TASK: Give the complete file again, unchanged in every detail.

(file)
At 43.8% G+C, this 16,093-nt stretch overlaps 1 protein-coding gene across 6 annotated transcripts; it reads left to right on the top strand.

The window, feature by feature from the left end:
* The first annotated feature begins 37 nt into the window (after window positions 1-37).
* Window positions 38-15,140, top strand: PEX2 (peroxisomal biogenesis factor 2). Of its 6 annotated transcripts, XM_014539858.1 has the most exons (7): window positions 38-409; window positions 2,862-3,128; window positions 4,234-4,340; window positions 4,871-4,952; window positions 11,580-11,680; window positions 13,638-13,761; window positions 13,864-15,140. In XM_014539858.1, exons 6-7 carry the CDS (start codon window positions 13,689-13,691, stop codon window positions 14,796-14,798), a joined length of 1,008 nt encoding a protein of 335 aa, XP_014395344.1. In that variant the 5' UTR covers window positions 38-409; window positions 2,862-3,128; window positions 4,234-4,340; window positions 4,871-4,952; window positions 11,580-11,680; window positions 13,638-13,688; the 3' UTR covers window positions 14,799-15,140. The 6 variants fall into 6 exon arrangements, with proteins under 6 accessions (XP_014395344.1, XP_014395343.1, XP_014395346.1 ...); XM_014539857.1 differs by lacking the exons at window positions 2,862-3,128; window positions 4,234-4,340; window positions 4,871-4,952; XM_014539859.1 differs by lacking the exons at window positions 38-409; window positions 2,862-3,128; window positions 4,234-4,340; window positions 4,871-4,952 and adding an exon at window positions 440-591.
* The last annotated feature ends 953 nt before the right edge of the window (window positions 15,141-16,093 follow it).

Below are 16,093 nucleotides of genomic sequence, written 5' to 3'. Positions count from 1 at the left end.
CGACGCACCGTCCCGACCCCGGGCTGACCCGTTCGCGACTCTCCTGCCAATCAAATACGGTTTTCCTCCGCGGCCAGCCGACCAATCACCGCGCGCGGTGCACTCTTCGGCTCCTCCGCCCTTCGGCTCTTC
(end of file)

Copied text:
At 43.8% G+C, this 16,093-nt stretch overlaps 1 protein-coding gene across 6 annotated transcripts; it reads left to right on the top strand.

The window, feature by feature from the left end:
* The first annotated feature begins 37 nt into the window (after window positions 1-37).
* Window positions 38-15,140, top strand: PEX2 (peroxisomal biogenesis factor 2). Of its 6 annotated transcripts, XM_014539858.1 has the most exons (7): window positions 38-409; window positions 2,862-3,128; window positions 4,234-4,340; window positions 4,871-4,952; window positions 11,580-11,680; window positions 13,638-13,761; window positions 13,864-15,140. In XM_014539858.1, exons 6-7 carry the CDS (start codon window positions 13,689-13,691, stop codon window positions 14,796-14,798), a joined length of 1,008 nt encoding a protein of 335 aa, XP_014395344.1. In that variant the 5' UTR covers window positions 38-409; window positions 2,862-3,128; window positions 4,234-4,340; window positions 4,871-4,952; window positions 11,580-11,680; window positions 13,638-13,688; the 3' UTR covers window positions 14,799-15,140. The 6 variants fall into 6 exon arrangements, with proteins under 6 accessions (XP_014395344.1, XP_014395343.1, XP_014395346.1 ...); XM_014539857.1 differs by lacking the exons at window positions 2,862-3,128; window positions 4,234-4,340; window positions 4,871-4,952; XM_014539859.1 differs by lacking the exons at window positions 38-409; window positions 2,862-3,128; window positions 4,234-4,340; window positions 4,871-4,952 and adding an exon at window positions 440-591.
* The last annotated feature ends 953 nt before the right edge of the window (window positions 15,141-16,093 follow it).

Below are 16,093 nucleotides of genomic sequence, written 5' to 3'. Positions count from 1 at the left end.
CGACGCACCGTCCCGACCCCGGGCTGACCCGTTCGCGACTCTCCTGCCAATCAAATACGGTTTTCCTCCGCGGCCAGCCGACCAATCACCGCGCGCGGTGCACTCTTCGGCTCCTCCGCCCTTCGGCTCTTC